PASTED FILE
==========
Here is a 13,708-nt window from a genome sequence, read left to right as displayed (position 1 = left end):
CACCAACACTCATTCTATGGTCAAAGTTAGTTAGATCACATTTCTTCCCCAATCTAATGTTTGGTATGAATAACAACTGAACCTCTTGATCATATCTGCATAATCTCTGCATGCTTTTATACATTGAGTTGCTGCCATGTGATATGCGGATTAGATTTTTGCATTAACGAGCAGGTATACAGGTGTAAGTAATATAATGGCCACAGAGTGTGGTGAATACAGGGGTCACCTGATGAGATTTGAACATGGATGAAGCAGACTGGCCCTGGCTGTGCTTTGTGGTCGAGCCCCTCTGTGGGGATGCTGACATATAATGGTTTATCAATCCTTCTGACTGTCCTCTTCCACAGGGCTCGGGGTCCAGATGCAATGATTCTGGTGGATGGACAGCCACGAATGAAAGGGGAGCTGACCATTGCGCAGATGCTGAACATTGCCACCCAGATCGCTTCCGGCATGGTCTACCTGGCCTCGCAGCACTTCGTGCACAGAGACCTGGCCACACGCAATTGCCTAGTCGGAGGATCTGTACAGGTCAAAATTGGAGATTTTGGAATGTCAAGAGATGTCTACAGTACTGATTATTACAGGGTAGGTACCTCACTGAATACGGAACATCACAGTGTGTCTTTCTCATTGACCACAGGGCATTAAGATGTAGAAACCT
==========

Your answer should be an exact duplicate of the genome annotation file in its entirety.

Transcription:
Here is a 13,708-nt window from a genome sequence, read left to right as displayed (position 1 = left end):
CACCAACACTCATTCTATGGTCAAAGTTAGTTAGATCACATTTCTTCCCCAATCTAATGTTTGGTATGAATAACAACTGAACCTCTTGATCATATCTGCATAATCTCTGCATGCTTTTATACATTGAGTTGCTGCCATGTGATATGCGGATTAGATTTTTGCATTAACGAGCAGGTATACAGGTGTAAGTAATATAATGGCCACAGAGTGTGGTGAATACAGGGGTCACCTGATGAGATTTGAACATGGATGAAGCAGACTGGCCCTGGCTGTGCTTTGTGGTCGAGCCCCTCTGTGGGGATGCTGACATATAATGGTTTATCAATCCTTCTGACTGTCCTCTTCCACAGGGCTCGGGGTCCAGATGCAATGATTCTGGTGGATGGACAGCCACGAATGAAAGGGGAGCTGACCATTGCGCAGATGCTGAACATTGCCACCCAGATCGCTTCCGGCATGGTCTACCTGGCCTCGCAGCACTTCGTGCACAGAGACCTGGCCACACGCAATTGCCTAGTCGGAGGATCTGTACAGGTCAAAATTGGAGATTTTGGAATGTCAAGAGATGTCTACAGTACTGATTATTACAGGGTAGGTACCTCACTGAATACGGAACATCACAGTGTGTCTTTCTCATTGACCACAGGGCATTAAGATGTAGAAACCT